Destroy human race by plague of flying jellyfish (?Sent through post in unsealed envelopes?). No good for Unknown – try Gillings.

Fans of science fiction would recognize Unknown as one of the premier fantasy pulps of its day; Walter Gillings was the editor of the British pulp Tales of Wonder. The explorers, unfamiliar with these nuances, take it for an actual insidious plot and flee. Exeunt, pursued by eldritch horror requesting whether they mind condensed milk in their tea.

It is difficult to say what lasting impact Lovecraft had on Clarke; certainly, he was a fan, but he never attempted to add to the Mythos as such, aside from noting that the Programming Manual for the HAL 9000 Computer: Revised Edition was published by Miskatonic University Press. Thematically, one could argue that Lovecraft’s science fiction may have been an inspiration for some of Clarke’s stories, particularly the sense of cosmic horror in stories such as “The Nine Billion Names of God” (1953), but “Murkiness” was the only time Clarke explicitly tried his hand at anything explicitly Lovecraftian. If there is a distinction to be had for Clarke’s “Murkiness,” it may be as one of the earliest Lovecraft-related works written by a homosexual author outside of Lovecraft’s immediate circle of friends such as Samuel Loveman and R. H. Barlow.

On New Year’s Day 1951, Robert H. Barlow, who had been Lovecraft’s friend, correspondent, and literary executor, took his own life. The motive is believed to have been the threat of exposure: Barlow was homosexual. It was a difficult time and place in which to be a homosexual; not just 1950s Mexico, but for most of the 20th century in most countries. In the United Kingdom a year after Barlow’s suicide, the British mathematician Alan Turing would be charged with “gross indecency” for having a homosexual relationship, and chemically castrated. Small wonder, then, that many homosexual men opted for extreme discretion, rather than submit themselves to prosecution. Turing would commit suicide in 1954.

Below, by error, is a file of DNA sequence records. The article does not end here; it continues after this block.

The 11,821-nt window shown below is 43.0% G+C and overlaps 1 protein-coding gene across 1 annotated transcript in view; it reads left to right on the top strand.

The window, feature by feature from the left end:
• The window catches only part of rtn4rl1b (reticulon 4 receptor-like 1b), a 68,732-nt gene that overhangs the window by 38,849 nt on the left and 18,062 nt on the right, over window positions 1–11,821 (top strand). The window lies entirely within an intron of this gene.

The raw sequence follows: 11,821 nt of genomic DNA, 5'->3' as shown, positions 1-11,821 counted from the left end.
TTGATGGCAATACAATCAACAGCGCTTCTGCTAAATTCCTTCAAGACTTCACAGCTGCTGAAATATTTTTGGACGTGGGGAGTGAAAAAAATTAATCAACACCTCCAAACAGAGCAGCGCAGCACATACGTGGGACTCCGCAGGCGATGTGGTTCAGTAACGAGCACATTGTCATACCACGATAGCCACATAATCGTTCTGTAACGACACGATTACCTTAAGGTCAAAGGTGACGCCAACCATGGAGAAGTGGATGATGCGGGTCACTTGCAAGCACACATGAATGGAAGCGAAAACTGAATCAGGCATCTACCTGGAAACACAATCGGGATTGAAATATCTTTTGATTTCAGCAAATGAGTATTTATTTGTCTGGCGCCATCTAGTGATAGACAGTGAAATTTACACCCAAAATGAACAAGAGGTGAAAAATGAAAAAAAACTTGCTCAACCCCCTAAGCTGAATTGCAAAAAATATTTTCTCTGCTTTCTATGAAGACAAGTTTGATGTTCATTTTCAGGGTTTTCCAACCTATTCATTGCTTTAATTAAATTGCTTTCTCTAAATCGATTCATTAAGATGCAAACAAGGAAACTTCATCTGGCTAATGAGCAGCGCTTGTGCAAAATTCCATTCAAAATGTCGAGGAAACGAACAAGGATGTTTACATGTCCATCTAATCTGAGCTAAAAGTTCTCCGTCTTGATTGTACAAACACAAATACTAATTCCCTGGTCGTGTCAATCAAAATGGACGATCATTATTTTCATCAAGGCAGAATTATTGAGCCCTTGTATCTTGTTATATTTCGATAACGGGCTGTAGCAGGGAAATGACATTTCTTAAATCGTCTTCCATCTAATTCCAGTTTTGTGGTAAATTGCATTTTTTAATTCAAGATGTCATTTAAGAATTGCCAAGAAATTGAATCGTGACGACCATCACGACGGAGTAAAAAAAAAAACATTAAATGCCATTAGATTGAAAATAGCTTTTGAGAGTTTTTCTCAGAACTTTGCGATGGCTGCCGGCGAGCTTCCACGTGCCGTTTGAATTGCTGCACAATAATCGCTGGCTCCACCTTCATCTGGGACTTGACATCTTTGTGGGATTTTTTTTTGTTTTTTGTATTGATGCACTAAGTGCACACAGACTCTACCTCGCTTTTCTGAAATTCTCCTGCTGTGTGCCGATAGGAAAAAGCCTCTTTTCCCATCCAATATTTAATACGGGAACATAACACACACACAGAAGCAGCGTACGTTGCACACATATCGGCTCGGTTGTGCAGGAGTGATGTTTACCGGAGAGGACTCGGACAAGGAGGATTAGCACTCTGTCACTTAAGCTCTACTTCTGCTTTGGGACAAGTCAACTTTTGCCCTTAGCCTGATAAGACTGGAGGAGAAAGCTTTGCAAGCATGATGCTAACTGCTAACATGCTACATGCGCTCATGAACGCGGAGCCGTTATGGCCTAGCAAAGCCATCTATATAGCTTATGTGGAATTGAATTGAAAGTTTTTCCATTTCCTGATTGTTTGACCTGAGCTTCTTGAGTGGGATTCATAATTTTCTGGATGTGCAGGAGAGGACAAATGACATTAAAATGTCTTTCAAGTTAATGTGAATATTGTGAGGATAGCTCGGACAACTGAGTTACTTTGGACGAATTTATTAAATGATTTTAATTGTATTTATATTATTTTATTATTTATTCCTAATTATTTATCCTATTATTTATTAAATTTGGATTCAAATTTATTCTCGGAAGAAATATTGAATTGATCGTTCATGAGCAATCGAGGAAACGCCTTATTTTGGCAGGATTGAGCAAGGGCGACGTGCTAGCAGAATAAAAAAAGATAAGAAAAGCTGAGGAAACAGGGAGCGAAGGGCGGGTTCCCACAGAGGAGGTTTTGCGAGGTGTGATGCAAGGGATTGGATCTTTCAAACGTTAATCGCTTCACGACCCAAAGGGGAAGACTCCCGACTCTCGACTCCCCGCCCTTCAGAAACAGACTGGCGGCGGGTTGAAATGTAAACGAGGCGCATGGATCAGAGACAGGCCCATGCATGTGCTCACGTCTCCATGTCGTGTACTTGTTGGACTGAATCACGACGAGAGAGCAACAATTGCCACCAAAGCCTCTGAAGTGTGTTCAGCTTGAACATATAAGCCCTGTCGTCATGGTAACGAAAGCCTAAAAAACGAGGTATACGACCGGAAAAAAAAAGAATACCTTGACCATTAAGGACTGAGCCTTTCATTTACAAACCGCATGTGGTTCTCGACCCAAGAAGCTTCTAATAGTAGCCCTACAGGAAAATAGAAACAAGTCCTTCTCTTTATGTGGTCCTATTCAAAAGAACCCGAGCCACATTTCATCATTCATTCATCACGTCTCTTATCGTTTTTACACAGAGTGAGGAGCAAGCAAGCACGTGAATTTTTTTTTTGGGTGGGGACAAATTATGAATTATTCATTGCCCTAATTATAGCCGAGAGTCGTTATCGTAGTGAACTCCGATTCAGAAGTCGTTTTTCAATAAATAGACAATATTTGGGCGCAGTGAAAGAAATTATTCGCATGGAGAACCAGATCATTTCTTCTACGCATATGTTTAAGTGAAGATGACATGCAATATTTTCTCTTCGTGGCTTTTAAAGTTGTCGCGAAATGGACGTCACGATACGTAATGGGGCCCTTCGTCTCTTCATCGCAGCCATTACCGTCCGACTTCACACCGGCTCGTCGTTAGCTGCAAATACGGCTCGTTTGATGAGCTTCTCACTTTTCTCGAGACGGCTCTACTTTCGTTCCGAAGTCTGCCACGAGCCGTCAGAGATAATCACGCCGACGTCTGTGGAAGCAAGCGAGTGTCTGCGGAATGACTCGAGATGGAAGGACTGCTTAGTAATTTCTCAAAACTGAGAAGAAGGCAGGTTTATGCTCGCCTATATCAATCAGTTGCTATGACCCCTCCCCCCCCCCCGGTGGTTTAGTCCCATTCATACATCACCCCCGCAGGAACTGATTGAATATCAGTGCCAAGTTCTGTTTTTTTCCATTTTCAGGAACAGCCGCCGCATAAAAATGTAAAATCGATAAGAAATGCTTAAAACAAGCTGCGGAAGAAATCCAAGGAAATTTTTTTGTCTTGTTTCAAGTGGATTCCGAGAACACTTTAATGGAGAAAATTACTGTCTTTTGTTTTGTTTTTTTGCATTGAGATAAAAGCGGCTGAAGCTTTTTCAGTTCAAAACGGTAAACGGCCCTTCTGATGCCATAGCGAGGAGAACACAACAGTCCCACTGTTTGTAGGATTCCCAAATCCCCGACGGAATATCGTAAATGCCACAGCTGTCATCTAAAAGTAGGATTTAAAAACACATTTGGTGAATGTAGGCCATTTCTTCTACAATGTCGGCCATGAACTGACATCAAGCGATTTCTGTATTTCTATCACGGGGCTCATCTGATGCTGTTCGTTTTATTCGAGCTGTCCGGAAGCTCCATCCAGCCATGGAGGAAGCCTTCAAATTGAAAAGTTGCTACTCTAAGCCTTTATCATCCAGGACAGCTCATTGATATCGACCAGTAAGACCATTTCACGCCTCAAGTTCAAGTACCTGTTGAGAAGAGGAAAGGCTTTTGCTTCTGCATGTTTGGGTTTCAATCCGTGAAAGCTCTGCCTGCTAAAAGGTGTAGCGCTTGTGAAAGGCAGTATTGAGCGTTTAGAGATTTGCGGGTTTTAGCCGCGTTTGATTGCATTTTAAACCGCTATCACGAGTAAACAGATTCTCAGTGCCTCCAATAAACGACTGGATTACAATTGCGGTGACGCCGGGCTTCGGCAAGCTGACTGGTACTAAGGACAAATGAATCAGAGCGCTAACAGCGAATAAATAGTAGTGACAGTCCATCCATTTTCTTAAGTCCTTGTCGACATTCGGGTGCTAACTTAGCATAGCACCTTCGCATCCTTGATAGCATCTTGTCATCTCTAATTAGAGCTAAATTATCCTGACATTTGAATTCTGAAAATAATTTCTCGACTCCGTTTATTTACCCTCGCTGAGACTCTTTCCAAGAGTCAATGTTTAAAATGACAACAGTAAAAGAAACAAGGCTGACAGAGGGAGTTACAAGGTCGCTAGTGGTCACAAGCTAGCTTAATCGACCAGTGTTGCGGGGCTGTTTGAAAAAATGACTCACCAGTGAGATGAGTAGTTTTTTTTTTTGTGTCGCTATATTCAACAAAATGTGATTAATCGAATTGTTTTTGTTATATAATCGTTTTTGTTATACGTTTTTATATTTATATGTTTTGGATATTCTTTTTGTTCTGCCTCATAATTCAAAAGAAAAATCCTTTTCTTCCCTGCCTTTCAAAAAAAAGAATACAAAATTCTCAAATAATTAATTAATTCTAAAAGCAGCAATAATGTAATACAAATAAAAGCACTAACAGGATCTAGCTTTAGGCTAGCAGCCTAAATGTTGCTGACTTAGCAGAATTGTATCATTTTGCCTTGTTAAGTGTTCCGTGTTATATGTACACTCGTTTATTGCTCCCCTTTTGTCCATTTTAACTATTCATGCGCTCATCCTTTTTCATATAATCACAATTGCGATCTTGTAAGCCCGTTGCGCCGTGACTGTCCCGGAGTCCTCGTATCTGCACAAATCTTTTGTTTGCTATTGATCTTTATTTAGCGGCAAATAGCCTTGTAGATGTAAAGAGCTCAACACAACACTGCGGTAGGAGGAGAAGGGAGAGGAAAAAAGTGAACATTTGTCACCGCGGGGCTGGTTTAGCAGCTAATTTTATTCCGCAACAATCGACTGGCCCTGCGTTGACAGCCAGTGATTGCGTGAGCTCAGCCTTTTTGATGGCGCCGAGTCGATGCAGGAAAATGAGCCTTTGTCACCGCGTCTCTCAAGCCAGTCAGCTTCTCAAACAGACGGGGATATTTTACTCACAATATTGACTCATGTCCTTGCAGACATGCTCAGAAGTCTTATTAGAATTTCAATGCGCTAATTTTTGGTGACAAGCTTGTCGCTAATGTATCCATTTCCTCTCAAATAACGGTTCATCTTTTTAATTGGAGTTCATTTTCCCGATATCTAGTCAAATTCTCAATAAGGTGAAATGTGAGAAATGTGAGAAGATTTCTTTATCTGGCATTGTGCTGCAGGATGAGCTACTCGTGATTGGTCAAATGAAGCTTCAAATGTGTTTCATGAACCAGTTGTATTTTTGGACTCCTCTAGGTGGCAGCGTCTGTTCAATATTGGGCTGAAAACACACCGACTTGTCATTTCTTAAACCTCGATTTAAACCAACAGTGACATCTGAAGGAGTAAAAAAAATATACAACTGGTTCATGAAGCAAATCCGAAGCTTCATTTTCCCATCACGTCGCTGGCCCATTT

This was the world of Arthur C. Clarke.

“At the Mountains of Murkiness or, From Lovecraft to Leacock” has nothing overtly to do with the fact that Clarke was homosexual—relatively little of Clarke’s fiction does. We will never know what quips or insinuations he might have made, without the hovering threat of discovery. Would he have made anything of the lack of women on Lovecraft’s expedition? Or the asexual reproduction of the Elder Things?

The chilling factor of the United Kingdom’s laws against homosexuality in 1940 cannot be measured, but no doubt it was far greater than whatever sub-zero temperatures populated the imaginary Antarctica of Poe, Lovecraft, and Clarke. What might he have written differently? Would it have been different at all? We will never know.

“At the Mountains of Murkiness” has been reprinted a number of times since it was first published, most notably in At the Mountains of Murkiness and Other Parodies (1973), The Antarktos Cycle: At the Mountains of Madness and Other Chilling Tales (2006), and The Madness of Cthulhu: Volume 1 (2014).


Bobby Derie is the author of Weird Talers: Essays on Robert E. Howard & Others (2019) and Sex and the Cthulhu Mythos (2014).